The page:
If one had to define Graham’s wines’ style – which isn’t an easy task given the character variation that individual vintages are bound to impart – words such as ‘concentrated’, ‘massive’, and ‘well-structured would probably be included.  They have something in common with Taylor’s in their precision and their power, but to our minds there’s just a little more generosity to Graham’s wines.  While they are often a tour de force, their vintage wines in youth can be about as approachable and easy to grasp as an electric eel.  But given sufficient time in bottle and the tannic walls will come down and little by little the glories that lie within are revealed. When ready – and this can take years if not decades – they often reveal wines that are simultaneously powerful and delicate. They offer plenty of sweetly toned red and black fruits before delivering note of black cherries, kirsch, mint, chocolate and herbs that are underpinned by a distinct minerality.

If you want to enjoy a taste of Graham’s great wines younger then look to their single quinta wine, Quinta dos Malvedos. Malvedos is at the heart of their vintage wines and the quality is stellar.  Made in the same uncompromising fashion, these wines are a touch – and I do mean a touch – lighter and mature slightly more quickly.  They are still capable of lasting for decades and in good, but undeclared, years such as 1962, they can be absolutely joyous.

Which Vintages To Go For?

In common with the other contenders to the vintage Port throne, Graham’s obsessive attitude towards quality means that if a vintage is declared then you are assured of a spectacular bottle.  Given their style there are some vintages that need (even) more time than usual.  Great years such as the 1945, 1963, 1966 and 1977 will be drinking wonderfully in another 50 years, while lighter years such as 1975 and 1980 will have a richness and depth than may be lacking in some other shippers.  Below are some of our favourite Graham vintages:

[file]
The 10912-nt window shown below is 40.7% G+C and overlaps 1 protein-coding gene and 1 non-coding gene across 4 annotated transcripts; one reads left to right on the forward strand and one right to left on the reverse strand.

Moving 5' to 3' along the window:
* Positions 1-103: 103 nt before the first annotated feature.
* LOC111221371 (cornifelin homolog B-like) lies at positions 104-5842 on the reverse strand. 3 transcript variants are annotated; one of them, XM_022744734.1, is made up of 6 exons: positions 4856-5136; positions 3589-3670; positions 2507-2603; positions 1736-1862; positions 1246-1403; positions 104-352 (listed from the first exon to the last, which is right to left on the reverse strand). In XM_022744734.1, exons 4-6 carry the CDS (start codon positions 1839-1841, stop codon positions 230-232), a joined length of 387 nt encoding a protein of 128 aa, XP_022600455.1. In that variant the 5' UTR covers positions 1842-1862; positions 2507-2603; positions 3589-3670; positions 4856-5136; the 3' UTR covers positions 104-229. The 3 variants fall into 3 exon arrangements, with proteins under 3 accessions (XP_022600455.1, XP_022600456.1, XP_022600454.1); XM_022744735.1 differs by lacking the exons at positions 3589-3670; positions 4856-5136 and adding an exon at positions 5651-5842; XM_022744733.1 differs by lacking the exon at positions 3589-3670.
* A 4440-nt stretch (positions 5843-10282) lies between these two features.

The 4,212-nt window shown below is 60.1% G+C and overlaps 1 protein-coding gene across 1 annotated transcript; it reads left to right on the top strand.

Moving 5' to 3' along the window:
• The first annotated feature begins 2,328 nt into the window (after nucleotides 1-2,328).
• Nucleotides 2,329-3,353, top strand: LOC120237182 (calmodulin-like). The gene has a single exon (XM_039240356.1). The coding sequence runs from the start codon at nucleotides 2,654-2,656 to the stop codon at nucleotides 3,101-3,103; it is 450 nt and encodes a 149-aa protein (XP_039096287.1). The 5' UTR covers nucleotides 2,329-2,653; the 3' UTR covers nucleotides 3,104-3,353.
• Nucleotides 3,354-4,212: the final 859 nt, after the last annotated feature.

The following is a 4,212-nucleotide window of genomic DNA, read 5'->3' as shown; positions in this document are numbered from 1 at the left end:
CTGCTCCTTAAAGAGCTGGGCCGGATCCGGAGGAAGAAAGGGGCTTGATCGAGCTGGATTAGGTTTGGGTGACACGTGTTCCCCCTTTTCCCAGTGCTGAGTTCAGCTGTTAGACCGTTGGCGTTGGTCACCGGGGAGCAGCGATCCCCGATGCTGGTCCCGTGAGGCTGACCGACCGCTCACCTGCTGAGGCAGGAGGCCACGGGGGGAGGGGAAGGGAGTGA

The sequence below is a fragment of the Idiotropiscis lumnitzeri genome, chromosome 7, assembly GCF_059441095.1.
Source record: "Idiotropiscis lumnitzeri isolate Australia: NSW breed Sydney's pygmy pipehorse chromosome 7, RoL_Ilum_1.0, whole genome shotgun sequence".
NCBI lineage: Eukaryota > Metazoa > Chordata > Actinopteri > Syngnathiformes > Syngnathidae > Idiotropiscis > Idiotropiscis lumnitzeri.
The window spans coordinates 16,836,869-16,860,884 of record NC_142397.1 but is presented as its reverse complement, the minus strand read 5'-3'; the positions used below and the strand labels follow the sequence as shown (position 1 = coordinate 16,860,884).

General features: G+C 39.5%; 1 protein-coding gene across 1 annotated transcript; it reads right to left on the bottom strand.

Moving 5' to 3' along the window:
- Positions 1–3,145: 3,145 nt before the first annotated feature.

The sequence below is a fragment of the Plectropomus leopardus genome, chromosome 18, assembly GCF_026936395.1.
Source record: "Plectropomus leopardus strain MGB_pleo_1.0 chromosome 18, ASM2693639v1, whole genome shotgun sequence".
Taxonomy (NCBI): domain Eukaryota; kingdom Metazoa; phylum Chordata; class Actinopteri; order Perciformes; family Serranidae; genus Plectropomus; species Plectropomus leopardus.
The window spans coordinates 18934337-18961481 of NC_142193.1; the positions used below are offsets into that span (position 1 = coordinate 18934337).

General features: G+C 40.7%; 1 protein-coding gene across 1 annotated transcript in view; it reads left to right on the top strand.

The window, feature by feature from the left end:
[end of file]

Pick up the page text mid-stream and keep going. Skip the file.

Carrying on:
1927, 1945, 1948, 1955, 1963, 1970 (arguably their greatest post 1945) 1977, 1985, 1991, 1997, 2000, 2003, 2007, 2011

Graham: The Uncrowned King of Port?

It is hard to argue against the coronation of Graham. Their wines – down to their everyday wines – are exceptional – and their commitment to quality is admirable. Tasting a glass of their 1963 or 1970 is to enjoy something of other-worldly complexity and nuance wrapped up in a warming, utterly compelling glassful.  All that stops us reaching for the crown is memories of wines like Taylor’s 1970, Warre’s decadent 1985 or the immortal Quinta do Noval Nacional 1963.  When we started out on our consideration of which is the best Port shipper, we knew it would be a close call.  But reflecting on some of the wines we’ve had from Graham it does seem that the picture has become a little clearer.

Like Some Vintage Port Help?

If you are looking for a specific wine then please get in touch by calling Mike on 0118 984 4654 or by emailing MWH Wines here.  A recognised authority on these wines, he’ll be happy to advise you on which wine is right for you.